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Lake Huron: A changing lake ecology and an uncertain future
Author Rod Layman
Monday, Feb 5, 2018
Lake Huron: A changing lake ecology and an uncertain future
You can view a videotaped recording of this meeting HERE.

Lake Huron and Georgian Bay, is the fourth largest lake in the world, and is and an international one at that, is one of the world’s most complex bodies of water with a bathymetry – or topography – quite different from other lakes.  Jason reviewed the transformations of the lake over the last 100 years to explain some of the changes in the lake’s ecology, including its food web and the approaches taken to preserve the lake’s native fish species in the face of overwhelming challenges. 

In the early 1900s, Lake Huron supported strong commercial fisheries in both Canada and the
U.S. However, theis level of fishing was not sustainable and, harvests declined and mademaking
native fish more vulnerable to invasive species. In the 1940s, Lake Huron’s ecology faced a strong challenge from thefollowing the invasion of the non-native sea lamprey and the alewife that were introduced- through the Welland Canal from the
Atlantic Ocean. Over the next twenty years, lake trout, whitefish and lake herring cicsco populations were devastated as a result of lamprey-induced mortality while populations of alewife and smelt flourished without predators and competition from other fish. But the smelt population flourished since it was not prey to either.

In the 1960s, non-native Chinook and coho salmon were introduced to control smelt and alewife populations and to create a new sport fishery. This approach recognized that diversity among fish stocks would be important to the diversity of the fish community as a whole and to achieve this there would need to be a balance throughout Lake Huron between predator and prey fish. With the introduction of new predators,Consequently, alewife numbers decreased while, and numbers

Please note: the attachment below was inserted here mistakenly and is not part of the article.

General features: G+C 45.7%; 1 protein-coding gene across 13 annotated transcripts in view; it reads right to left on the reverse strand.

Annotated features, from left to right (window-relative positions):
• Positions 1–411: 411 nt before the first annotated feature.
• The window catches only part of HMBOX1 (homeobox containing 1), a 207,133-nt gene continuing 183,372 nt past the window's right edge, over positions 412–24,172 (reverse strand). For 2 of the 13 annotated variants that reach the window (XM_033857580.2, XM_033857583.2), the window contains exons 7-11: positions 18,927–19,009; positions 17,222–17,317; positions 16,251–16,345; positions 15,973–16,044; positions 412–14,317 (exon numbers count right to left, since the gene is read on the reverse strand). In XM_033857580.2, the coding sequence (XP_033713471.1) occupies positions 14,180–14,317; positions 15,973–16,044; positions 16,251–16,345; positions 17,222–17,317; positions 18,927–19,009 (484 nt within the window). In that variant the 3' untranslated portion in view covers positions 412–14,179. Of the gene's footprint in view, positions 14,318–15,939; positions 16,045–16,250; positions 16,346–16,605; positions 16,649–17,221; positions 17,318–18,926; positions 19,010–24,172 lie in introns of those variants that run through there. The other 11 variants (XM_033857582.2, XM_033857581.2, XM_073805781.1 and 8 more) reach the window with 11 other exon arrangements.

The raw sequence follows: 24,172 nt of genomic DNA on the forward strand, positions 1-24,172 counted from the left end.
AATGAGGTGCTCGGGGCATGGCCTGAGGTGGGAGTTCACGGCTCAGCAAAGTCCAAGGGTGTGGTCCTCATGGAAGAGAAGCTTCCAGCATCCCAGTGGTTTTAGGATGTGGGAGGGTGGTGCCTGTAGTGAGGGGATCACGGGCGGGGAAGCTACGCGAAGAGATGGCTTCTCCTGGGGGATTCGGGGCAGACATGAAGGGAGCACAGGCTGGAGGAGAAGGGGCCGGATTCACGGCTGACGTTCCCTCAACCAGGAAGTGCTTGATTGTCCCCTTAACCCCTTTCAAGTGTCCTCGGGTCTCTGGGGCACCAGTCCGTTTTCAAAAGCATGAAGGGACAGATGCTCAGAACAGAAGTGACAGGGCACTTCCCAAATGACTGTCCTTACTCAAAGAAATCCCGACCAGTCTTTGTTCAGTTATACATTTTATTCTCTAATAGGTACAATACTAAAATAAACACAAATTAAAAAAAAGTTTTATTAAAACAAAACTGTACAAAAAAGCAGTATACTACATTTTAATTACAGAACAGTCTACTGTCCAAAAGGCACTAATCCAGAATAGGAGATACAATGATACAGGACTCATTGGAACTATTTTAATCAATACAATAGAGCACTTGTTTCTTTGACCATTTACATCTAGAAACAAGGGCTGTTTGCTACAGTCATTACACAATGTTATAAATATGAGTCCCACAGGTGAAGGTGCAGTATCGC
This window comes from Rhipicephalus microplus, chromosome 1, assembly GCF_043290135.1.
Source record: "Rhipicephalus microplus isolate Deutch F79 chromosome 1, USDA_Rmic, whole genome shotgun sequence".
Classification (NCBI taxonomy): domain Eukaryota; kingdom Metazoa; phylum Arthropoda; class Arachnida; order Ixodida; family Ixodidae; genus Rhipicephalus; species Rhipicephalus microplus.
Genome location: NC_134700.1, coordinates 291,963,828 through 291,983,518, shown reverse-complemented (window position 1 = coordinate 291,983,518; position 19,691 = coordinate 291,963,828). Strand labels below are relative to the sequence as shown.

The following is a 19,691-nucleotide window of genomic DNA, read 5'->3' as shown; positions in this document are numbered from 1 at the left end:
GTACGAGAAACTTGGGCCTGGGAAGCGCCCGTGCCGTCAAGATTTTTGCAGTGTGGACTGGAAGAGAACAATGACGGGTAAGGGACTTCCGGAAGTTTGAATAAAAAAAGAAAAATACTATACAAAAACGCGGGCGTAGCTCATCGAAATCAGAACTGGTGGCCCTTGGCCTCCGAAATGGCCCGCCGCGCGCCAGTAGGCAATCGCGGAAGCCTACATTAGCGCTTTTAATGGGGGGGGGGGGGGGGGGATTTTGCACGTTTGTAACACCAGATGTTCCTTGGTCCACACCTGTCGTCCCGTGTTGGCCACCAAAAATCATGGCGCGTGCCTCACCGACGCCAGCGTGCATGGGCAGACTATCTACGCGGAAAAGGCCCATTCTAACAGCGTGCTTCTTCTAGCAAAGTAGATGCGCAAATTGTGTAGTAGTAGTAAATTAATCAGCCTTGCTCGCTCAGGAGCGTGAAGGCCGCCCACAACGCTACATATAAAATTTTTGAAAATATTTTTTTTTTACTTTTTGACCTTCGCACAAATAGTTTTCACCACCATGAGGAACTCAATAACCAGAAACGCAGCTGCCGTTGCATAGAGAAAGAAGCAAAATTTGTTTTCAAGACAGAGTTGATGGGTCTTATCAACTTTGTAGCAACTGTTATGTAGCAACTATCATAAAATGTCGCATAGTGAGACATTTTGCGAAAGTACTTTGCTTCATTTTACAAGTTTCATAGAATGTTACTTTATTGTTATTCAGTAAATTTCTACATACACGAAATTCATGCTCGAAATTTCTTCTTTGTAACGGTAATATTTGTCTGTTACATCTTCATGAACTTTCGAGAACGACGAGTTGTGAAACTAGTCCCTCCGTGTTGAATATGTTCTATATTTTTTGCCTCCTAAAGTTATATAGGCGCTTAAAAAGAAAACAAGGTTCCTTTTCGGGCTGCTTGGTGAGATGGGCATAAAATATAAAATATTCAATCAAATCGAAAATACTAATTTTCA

of native species increased – like sculpin, burbot and various types of trout.

By the 1980s, other invasive species such as- zebra and quagga mussels - had arrived, brought in by cargo ships; they spread throughout the Great Lakes and inland waterways. These mussels are filter feeders, consuming the plankton that feed small fish from the water column and concentrating nutrients at the bottom on the lake. As a result of their introduction, Lake Huron became clearer. However, they also caused a reduction in plankton though the water column that feed small fish causing ripples throughout the food chain with aincluding a startling decrease in forage fish. The overall biomass of the fish population decreased over the next twenty years, and populations of predatory fish such a salmon rapidly declined. Jason’s charts illustrated the rise in density of mussels in Lake Huron in the early 2000s.

As anglers know, the salmon population did have declined but other many native fish species populations have grown. Without alewifes, walleye and lake trout have been able to flourish as have emerald shiners, bloaters and smallmouth bass. Jason finished on an upbeat note: native fish species, including sturgeon, grow and thrive showing that the Lake Huron ecology continues to evolve. 

The next meeting of the Bruce Peninsula Environment Group is on February 7 th and the topic will
be Sustainable Tourism.
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